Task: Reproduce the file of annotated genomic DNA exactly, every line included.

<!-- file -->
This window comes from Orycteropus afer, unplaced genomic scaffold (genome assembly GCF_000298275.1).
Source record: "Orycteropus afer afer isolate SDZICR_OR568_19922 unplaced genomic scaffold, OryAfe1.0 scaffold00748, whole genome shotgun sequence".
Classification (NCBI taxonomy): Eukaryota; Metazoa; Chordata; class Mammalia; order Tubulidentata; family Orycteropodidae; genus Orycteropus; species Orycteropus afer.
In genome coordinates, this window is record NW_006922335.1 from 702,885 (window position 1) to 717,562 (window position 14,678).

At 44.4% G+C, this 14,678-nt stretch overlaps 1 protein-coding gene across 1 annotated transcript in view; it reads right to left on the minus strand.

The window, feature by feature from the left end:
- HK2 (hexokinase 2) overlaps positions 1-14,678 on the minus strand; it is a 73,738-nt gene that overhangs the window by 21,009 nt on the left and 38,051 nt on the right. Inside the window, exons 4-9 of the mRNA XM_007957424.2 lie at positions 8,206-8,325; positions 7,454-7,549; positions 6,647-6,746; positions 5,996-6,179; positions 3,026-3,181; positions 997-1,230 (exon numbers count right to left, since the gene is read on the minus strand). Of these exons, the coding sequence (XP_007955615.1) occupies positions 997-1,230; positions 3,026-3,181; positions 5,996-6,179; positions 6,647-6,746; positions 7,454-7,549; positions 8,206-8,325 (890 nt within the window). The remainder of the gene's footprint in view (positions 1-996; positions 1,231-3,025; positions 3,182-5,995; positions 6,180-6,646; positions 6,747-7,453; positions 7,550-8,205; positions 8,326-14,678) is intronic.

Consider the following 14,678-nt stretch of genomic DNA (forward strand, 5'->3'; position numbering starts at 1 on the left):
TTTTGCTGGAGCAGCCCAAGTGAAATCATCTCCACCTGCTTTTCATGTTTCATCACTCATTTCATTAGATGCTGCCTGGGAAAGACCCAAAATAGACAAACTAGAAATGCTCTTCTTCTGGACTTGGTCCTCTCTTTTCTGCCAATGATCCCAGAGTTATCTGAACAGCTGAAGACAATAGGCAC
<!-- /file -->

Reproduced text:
This window comes from Orycteropus afer, unplaced genomic scaffold (genome assembly GCF_000298275.1).
Source record: "Orycteropus afer afer isolate SDZICR_OR568_19922 unplaced genomic scaffold, OryAfe1.0 scaffold00748, whole genome shotgun sequence".
Classification (NCBI taxonomy): Eukaryota; Metazoa; Chordata; class Mammalia; order Tubulidentata; family Orycteropodidae; genus Orycteropus; species Orycteropus afer.
In genome coordinates, this window is record NW_006922335.1 from 702,885 (window position 1) to 717,562 (window position 14,678).

At 44.4% G+C, this 14,678-nt stretch overlaps 1 protein-coding gene across 1 annotated transcript in view; it reads right to left on the minus strand.

The window, feature by feature from the left end:
- HK2 (hexokinase 2) overlaps positions 1-14,678 on the minus strand; it is a 73,738-nt gene that overhangs the window by 21,009 nt on the left and 38,051 nt on the right. Inside the window, exons 4-9 of the mRNA XM_007957424.2 lie at positions 8,206-8,325; positions 7,454-7,549; positions 6,647-6,746; positions 5,996-6,179; positions 3,026-3,181; positions 997-1,230 (exon numbers count right to left, since the gene is read on the minus strand). Of these exons, the coding sequence (XP_007955615.1) occupies positions 997-1,230; positions 3,026-3,181; positions 5,996-6,179; positions 6,647-6,746; positions 7,454-7,549; positions 8,206-8,325 (890 nt within the window). The remainder of the gene's footprint in view (positions 1-996; positions 1,231-3,025; positions 3,182-5,995; positions 6,180-6,646; positions 6,747-7,453; positions 7,550-8,205; positions 8,326-14,678) is intronic.

Consider the following 14,678-nt stretch of genomic DNA (forward strand, 5'->3'; position numbering starts at 1 on the left):
TTTTGCTGGAGCAGCCCAAGTGAAATCATCTCCACCTGCTTTTCATGTTTCATCACTCATTTCATTAGATGCTGCCTGGGAAAGACCCAAAATAGACAAACTAGAAATGCTCTTCTTCTGGACTTGGTCCTCTCTTTTCTGCCAATGATCCCAGAGTTATCTGAACAGCTGAAGACAATAGGCAC